Ladysmith, Colonia Gardens: Leaky townhouse owners battle over whether those with basements should pay twice as much for repairs, $120,000 each, as those with crawl spaces




Peace v. The Owners, Strata Plan VIS2165,


2008 BCSC 461

Date: 20080417

Docket: S47701

Registry: Nanaimo


Martha Peace, Rick Seaton also known as Robert Seaton,

Betty Seaton, John Wilson, Sheila Wilson, Gwen Brosz,

Grace Bennett, Suzanne Stephen, Douglas Stephen, Levonne Martyn,

Les Martyn, Pat Davidson, Jack Davidson, Diane Stephens



The Owners, Strata Plan VIS2165


Before: The Honourable Mr. Justice Halfyard

Reasons for Judgment

Counsel for the Plaintiffs:

T. Huntsman

Counsel for the Defendant:

C. Wilson

Date and Place of Hearing:

April 1, 2008


Nanaimo, B.C.

[1]                Both parties have made interlocutory applications, which may be summarized as follows:

(a)        The defendant applies for an order dismissing the action, in whole or alternatively in part, based on the plaintiff’s failure to file a statement of claim within the time set by my order made on February 8, 2008, and various alleged defects in the statement of claim (including failure to plead facts which could constitute a cause of action under s.164 of the Strata Property Act).

(b)        The defendant sought an order requiring the plaintiff owners of Strata Lots 28-36 in Strata Plan VIS2165 to pay an additional $50,000 each toward the cost to complete “leaky condo” repairs to Strata Lots 1 to 41, and related relief.  However, this application was settled by way of a consent order during the hearing.

(c)        The plaintiffs applied for an order that would extend the time within which they could file a statement of claim, from February 22, 2008, to February 26, 2008, and for an order requiring the defendant to answer interrogatories delivered by the plaintiffs on February 11, 2008. 

The application of the defendant

[2]                On February 8, 2008, I ordered that the proceeding of the plaintiff by way of petition be converted into an action, and that the plaintiffs file and deliver a statement of claim within 14 days.  There was some misunderstanding of plaintiffs’ counsel as to whether such an order was actually made.  However, counsel for the defendant informed plaintiffs’ counsel that she was certain such an order had been made and warned plaintiffs’ counsel that she would move to strike out the action if the order was not complied with.  It appears that plaintiffs’ counsel scrambled to prepare a statement of claim, but it was not filed until February 26, 2008, which was about four days outside the time limit set by the order.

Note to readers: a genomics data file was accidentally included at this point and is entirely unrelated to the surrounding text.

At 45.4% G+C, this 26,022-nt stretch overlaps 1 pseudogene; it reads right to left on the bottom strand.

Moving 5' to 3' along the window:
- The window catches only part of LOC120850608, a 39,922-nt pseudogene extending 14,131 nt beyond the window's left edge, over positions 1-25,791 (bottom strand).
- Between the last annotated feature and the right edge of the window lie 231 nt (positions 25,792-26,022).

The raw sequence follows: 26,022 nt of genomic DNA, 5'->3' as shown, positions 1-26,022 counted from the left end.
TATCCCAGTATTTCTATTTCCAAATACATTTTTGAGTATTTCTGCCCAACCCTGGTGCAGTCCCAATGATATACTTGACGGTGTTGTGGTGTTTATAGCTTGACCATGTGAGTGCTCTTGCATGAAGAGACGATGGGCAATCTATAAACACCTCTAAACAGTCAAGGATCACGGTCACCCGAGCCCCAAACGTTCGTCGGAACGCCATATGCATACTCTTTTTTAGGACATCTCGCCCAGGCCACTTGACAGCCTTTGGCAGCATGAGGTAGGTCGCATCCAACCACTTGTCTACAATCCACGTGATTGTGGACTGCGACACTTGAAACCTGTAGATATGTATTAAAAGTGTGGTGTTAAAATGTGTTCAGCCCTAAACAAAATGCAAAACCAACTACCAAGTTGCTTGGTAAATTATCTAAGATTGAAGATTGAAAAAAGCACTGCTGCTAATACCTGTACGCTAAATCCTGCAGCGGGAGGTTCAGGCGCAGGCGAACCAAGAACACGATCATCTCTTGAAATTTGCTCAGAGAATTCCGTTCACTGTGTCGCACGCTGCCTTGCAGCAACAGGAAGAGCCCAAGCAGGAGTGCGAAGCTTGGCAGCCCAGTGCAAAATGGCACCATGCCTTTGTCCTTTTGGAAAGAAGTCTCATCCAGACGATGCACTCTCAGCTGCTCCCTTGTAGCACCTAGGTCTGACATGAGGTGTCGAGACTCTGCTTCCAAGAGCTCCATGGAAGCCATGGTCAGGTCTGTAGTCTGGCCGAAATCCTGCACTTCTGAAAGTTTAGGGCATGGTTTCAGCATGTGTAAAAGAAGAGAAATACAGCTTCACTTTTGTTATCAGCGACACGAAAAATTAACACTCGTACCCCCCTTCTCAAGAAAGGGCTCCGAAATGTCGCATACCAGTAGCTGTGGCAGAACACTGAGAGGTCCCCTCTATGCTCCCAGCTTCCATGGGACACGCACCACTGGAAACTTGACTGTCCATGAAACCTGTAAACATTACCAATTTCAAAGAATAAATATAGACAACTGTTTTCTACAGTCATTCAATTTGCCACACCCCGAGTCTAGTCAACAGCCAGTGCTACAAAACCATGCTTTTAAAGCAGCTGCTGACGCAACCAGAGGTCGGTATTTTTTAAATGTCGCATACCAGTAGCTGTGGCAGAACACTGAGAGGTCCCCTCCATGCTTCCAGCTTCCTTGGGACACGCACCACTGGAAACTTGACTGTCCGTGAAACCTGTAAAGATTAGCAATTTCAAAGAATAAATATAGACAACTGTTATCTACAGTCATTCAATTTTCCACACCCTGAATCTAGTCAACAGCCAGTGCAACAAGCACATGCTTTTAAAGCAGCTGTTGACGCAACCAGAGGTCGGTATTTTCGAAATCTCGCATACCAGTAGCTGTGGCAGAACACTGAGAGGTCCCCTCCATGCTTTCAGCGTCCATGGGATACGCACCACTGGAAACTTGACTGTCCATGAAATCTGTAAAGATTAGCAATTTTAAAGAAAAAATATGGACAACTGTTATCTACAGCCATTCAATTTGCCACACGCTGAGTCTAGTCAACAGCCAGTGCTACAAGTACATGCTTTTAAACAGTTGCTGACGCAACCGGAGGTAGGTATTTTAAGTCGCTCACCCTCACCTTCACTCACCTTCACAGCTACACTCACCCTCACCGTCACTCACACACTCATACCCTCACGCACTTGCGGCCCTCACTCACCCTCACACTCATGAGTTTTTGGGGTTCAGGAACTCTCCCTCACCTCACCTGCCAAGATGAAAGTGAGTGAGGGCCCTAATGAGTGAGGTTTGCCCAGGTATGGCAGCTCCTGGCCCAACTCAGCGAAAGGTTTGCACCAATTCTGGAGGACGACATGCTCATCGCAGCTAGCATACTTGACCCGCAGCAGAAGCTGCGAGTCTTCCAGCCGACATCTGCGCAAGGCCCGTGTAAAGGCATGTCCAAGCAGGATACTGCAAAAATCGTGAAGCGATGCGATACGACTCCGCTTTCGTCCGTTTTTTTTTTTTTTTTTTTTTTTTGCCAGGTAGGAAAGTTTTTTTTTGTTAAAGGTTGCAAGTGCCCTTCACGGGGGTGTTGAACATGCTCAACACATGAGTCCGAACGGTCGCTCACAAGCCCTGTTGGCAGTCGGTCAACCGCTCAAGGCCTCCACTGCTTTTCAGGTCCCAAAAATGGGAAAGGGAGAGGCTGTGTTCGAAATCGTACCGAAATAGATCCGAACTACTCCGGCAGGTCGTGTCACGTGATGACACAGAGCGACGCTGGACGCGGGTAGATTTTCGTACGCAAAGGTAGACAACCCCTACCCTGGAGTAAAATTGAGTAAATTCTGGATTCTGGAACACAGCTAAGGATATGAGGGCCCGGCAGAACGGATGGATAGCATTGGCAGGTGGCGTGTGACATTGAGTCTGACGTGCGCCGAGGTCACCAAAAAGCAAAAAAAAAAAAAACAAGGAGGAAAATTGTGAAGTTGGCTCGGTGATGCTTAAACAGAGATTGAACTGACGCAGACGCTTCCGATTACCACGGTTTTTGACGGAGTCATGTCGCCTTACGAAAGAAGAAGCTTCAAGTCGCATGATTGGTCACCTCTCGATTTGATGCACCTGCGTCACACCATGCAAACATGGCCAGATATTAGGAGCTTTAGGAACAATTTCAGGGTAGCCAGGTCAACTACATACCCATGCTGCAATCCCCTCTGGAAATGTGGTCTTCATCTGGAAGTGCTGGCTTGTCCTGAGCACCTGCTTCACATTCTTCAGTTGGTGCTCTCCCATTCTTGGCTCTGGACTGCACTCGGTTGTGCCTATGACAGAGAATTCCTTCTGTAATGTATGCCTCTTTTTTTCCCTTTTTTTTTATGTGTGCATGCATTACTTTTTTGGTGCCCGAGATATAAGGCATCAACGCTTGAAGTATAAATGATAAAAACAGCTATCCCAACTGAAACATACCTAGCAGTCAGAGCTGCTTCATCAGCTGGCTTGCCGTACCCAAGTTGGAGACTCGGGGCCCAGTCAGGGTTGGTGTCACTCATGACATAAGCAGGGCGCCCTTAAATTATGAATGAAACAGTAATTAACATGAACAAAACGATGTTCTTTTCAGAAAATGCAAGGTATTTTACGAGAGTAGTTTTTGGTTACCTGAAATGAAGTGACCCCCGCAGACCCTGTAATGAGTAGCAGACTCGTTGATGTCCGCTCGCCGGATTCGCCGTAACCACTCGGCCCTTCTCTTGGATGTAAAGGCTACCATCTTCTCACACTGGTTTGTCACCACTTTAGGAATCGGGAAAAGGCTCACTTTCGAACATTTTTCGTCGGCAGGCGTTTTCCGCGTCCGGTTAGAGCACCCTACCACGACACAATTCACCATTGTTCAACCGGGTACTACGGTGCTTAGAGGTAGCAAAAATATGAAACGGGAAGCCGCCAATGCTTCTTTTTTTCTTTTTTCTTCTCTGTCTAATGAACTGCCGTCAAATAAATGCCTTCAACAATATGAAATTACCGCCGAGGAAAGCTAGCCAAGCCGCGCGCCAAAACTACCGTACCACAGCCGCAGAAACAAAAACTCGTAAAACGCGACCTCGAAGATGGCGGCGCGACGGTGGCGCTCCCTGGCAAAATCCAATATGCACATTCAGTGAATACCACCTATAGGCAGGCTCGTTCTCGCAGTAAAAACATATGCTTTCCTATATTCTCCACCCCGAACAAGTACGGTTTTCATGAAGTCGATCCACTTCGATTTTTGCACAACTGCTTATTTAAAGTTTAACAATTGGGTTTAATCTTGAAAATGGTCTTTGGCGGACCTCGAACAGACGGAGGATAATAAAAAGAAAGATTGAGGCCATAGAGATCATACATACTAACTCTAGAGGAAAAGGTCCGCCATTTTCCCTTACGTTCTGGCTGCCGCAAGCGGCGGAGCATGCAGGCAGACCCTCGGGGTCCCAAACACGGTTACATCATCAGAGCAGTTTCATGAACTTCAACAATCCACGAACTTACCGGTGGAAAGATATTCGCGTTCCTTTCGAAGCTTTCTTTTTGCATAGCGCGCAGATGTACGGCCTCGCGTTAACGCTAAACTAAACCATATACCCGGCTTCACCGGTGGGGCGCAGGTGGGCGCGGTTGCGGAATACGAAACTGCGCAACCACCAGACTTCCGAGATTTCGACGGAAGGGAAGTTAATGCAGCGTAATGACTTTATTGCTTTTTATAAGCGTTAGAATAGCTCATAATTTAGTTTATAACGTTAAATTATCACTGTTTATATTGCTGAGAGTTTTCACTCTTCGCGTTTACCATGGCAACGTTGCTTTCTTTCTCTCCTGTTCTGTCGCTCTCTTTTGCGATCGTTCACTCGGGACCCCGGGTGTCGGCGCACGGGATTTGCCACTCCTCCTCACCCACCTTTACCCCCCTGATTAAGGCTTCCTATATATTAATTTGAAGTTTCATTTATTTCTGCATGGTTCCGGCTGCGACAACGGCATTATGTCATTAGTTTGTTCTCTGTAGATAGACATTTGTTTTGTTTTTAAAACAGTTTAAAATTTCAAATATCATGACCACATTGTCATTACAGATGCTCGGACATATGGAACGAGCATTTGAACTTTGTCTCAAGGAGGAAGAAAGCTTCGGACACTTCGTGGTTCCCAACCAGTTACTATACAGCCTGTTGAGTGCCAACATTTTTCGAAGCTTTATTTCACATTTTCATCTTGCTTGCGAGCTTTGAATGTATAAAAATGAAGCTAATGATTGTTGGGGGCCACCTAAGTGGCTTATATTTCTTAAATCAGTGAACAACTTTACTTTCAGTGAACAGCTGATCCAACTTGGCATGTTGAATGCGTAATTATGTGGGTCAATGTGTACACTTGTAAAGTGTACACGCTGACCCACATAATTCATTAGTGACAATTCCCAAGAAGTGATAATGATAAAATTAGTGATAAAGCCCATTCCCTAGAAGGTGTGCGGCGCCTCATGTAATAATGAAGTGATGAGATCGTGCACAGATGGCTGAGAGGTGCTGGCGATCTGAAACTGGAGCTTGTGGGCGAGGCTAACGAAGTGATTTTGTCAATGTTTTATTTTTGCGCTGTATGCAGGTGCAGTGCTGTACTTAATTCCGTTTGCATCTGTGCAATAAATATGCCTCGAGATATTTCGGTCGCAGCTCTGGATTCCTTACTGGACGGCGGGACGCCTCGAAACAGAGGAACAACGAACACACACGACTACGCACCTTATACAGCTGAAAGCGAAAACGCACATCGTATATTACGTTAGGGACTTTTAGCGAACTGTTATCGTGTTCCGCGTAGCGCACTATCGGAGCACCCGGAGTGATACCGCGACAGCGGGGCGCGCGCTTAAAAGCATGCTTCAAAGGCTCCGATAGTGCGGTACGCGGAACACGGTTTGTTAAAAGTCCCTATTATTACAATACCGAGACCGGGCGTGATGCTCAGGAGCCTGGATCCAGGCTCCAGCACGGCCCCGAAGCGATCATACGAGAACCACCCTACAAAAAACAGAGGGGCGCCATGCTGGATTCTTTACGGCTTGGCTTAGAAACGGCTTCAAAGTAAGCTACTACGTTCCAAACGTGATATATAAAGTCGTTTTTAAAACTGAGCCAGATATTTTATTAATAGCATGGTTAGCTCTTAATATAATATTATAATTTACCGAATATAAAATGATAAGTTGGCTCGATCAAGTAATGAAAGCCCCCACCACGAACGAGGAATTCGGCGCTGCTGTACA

[3]                Having reviewed the evidence and heard the arguments on this point, I would not give effect to the defendants’ application to dismiss for failure to comply with the order of February 8.  I would grant an extension of time to February 26, so as to cure the procedural error committed by plaintiffs’ counsel.

[4]                For the defendant, Ms. Wilson took specific objection to a number of paragraphs in the body of the statement of claim and the prayer for relief.  Before considering these objections, I will set out enough of the background facts to provide a context for consideration of the application before me. 

Background Facts

[5]                The plaintiffs are the owners of nine of the 41 strata lots in the Strata Plan VIS2165, which is located at 815 Dunsmuir Street in Ladysmith, and which is known as Colonia Gardens.  The 41 residential suites in Colonia Gardens are contained in 15 separate buildings.  There are 11 triplexes and four duplexes.  The plaintiffs live in nine suites contained in three of the 11 triplex buildings. 

[6]                The defendant is the strata corporation created by statute to represent all of the owners, but in this action the defendant represents only the owners other than the plaintiffs, who own the other 32 strata lots contained in Colonia Gardens. 

[7]                In late 2005 or early 2006, the Strata Corporation retained an engineering firm to investigate and report on suspected water damage to the residential suites in the 15 buildings which comprise Colonia Gardens.  Kondra Associates Engineering inspected Colonia Gardens, and prepared an engineering report dated April 10, 2006.  The engineer concluded that the building envelopes of all of the 15 buildings in Colonia Gardens were leaking and that the water had caused substantial damage.  The estimated cost to complete repairs to all of the buildings was about $3,000,000. 

[8]                At a meeting of the owners on June 15, 2006, a motion was made to levy an assessment against the owners to pay the money to cover the costs of these repairs.  Twenty-nine voted in favour of the motion, and 12 voted against it.  The motion was defeated, as a three-quarter majority vote was required. 

[9]                In June 2006 following this meeting, Victor Martin, an owner of a strata lot in Colonia Gardens, filed a petition.  He sought, inter alia, an order requiring the Strata Corporation to impose a levy against all owners of strata lots to pay for the repair costs in proportion to their respective unit entitlements.  Some years earlier, the developer had assigned a unit entitlement of two, to each of the nine strata lots owned by the plaintiffs, and a unit entitlement of one to the other 32 strata lots.